What could, should be done with the MPP?

Back when the MPP was rolled out in 2014 as part of the then-new farm bill, the program was touted as a better replacement for the Milk Income Lost Contract program. Dairy farmers of any size could attain catastrophic coverage, for when the national dairy production margin (the difference between the all-milk price and average feed costs) fell below $4 per hundredweight for just a $100 annual administrative fee. Options were also available for margins up to $8 per hundredweight.

Producers could choose to cover different percentages of their yearly milk output. Different premiums were available based on three different milk volume tiers. The U.S. Department of Agriculture calculates the margin every month. Every two months, the margin gets averaged and if the margin falls below $8 per hundredweight, payments are made for the period.

Win-win situation gone

In 2014, with a record high average milk price of $15.62 per hundredweight in the past year, the MPP was presented as a tool with the dice loaded; as a win-win for dairy risk management, Bozic said. The reality hasn’t matched up. There were high hopes for MPP success in 2015 due to falling milk prices, but feed price declines at the same time meant, though there were some payouts for those covered at the highest levels, payments weren’t enough to offset the premiums paid in to the program.

So far this year, there have been payments for some tiers, particularly when the margin hit $5.76 for the May/June period. However, only farms in the small farm category (150 cows or less) covered at $6.50 per hundredweight or higher have made it ahead on their MPP investment, Bozic said.

Switch to higher coverage

After the discrepancy between what was paid in and what ended up being paid out in 2015, many producers switched from coverage at higher levels to $4 coverage.

Bozic discussed what could be seen as some of the problems with MPP as it stands now: too expensive; not helping farmers when they need it most; the wrong expectations were set when the program was introduced; it doesn’t protect against rises in non-feed costs and maybe it should; and/or it doesn’t help small or large dairies enough. However, he also wanted to hear from Minnesota dairy farmers what they thought hang-ups with the program were. Their thoughts:

• With coverage at the $7.50 level for the past two years, “I almost got what I put in both years. It didn’t help a bit.”

• Frustration that ag secretary Tom Vilsack touts the $11 million the program has paid out, but never mentions that about $70 million has been paid into the program.

• At $4 coverage, nearly every farmer would be out of business before they would receive a payment. “It kind of reminds me of a life insurance policy that pays out when you die.”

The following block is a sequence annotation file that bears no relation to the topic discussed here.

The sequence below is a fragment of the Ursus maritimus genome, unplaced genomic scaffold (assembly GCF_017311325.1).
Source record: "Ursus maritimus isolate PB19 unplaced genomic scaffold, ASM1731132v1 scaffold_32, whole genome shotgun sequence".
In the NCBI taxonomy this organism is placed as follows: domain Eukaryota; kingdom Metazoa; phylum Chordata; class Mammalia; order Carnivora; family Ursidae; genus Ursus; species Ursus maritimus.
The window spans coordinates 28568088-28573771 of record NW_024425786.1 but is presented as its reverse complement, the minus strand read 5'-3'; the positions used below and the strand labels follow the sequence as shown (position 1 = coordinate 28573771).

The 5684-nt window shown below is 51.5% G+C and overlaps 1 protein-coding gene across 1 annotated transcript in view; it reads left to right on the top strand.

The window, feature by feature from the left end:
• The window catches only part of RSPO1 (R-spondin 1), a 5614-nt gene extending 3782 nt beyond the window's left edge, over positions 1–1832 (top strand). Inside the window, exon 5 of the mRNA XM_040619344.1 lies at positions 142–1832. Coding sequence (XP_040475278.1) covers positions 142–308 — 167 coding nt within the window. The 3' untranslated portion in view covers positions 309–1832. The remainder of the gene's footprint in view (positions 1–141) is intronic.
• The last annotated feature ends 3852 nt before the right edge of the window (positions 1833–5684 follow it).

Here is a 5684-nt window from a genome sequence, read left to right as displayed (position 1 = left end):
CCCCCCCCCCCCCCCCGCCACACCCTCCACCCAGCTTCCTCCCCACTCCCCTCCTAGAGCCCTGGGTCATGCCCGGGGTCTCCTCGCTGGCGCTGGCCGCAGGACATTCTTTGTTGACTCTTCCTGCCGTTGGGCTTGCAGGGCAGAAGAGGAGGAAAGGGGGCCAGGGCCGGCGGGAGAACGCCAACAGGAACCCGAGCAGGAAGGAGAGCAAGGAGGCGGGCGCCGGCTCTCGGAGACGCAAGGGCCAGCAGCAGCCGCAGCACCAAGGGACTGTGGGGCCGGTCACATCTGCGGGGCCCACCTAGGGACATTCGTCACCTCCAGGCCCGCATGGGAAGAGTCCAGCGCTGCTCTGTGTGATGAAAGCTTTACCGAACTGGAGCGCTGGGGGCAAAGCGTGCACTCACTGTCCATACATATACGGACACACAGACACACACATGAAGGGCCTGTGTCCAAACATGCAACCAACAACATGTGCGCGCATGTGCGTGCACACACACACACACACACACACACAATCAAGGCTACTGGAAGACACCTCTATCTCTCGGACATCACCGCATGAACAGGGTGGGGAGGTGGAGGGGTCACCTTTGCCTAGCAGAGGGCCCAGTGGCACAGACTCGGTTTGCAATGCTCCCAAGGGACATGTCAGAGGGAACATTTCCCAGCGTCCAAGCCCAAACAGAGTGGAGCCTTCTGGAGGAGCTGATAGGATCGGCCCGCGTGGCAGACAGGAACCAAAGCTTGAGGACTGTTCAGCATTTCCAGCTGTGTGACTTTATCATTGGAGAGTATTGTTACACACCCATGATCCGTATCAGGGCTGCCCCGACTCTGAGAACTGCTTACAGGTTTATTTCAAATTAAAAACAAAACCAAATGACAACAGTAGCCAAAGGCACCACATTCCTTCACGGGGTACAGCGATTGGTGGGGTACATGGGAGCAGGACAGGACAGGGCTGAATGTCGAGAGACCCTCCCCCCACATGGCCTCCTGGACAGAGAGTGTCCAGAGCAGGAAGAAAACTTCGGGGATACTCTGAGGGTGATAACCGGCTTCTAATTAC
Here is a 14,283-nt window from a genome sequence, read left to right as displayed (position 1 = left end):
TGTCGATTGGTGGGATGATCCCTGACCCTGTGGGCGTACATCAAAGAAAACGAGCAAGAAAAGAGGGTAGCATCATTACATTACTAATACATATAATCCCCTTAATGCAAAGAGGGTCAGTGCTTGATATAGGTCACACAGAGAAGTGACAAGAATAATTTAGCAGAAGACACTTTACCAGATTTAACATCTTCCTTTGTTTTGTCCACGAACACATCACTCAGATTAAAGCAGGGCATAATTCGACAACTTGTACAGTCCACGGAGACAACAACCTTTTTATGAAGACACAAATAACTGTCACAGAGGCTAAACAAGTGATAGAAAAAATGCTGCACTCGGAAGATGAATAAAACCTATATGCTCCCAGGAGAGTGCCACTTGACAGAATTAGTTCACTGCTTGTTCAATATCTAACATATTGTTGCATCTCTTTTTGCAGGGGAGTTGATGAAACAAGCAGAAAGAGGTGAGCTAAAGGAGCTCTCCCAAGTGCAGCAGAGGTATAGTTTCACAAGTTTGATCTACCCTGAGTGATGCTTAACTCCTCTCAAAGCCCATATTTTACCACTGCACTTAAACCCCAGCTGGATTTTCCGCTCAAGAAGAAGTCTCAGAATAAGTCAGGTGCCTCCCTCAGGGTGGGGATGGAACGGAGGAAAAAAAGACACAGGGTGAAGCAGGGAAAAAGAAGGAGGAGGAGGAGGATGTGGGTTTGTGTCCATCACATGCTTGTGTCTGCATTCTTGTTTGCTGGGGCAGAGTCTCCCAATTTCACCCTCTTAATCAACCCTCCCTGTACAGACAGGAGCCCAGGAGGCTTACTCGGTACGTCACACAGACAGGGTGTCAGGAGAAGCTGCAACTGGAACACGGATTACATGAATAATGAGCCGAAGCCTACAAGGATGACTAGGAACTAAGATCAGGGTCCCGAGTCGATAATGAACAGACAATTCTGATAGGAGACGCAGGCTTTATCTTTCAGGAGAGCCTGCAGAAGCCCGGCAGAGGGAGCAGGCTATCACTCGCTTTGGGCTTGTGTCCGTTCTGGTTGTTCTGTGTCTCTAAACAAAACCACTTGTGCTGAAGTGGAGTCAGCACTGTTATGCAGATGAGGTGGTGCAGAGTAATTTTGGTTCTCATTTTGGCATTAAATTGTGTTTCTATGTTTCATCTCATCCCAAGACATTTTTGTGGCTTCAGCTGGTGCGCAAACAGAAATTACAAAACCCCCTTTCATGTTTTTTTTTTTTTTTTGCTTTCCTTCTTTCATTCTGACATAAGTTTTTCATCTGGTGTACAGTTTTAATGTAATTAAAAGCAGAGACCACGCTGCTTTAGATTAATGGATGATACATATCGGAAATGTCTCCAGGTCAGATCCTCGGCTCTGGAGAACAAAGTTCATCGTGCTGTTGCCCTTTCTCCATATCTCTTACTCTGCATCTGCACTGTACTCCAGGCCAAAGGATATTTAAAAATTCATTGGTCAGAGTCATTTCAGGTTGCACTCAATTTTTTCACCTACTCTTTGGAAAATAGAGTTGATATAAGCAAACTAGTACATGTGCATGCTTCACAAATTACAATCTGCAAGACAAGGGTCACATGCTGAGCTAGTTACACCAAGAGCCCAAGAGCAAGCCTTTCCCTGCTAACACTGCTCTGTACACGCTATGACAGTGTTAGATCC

• The Livestock Gross Margin for Dairy program provides more security for a farm’s bottom line.

• Not protecting against rises in non-feed costs such as property taxes is a big problem.

• Curiosity about how MPP has paid out compared to how MILC would have.

“There’s a range of grievances,” Bozic said.

These hang-ups are the price paid for a simplistic program, Bozic said. As preparations begin for the next farm bill, a push to revise MPP will likely occur. While there are things that could be adjusted, “There are some elements we should fight to preserve,” Bozic said.

One of the things worth considering keeping is that premiums stay the same regardless of the forecast for the year ahead, Bozic said.

MPP is just part of the agricultural landscape, and will have many hot issues to contend with that include immigration, trade and whether or not the farm bill should continue to include food programs.

“The assumptions would be we’ll be in the defensive position (with MPP),” Bozic said. “We may be happy if we can keep it as it is now. We’re now in a new administration that may be looking to reduce overall agricultural spending.”

Options for MPP moving forward could include no changes, adjustments to the feed calculation, regionalization and reducing premiums for smaller farms.

If it stays the same, it will only be good for years like 2009, Bozic said, a phenomenon that would likely come only once per farm bill.

Feed calculation adjustment

Adjusting the feed calculation favorably would make a difference, but typically only in a bad year.

Regionalization would likely be best left for LGM, Bozic said. A strong relationship between milk basis and feed costs exists.

As for helping small farms, increasing subsidies for this group would likely not drastically change the market, so this could be a valid option, Bozic said.

MPP will stay as is for the year ahead. With a forecast for 2017 that “looks very reasonable” according to Bozic, it’s unlikely there will be payments for most, particularly for those covered at $6.50 and below.

At that rate, those with LGM might want to consider staying with it, Bozic said. Considering futures and puts is also a viable risk management option.

“Do risk management, but probably MPP isn’t it,” Bozic said. “I wouldn’t recommend it as a first option. I would look at other options. Appreciate what MPP may do for us if a year is really bad.”

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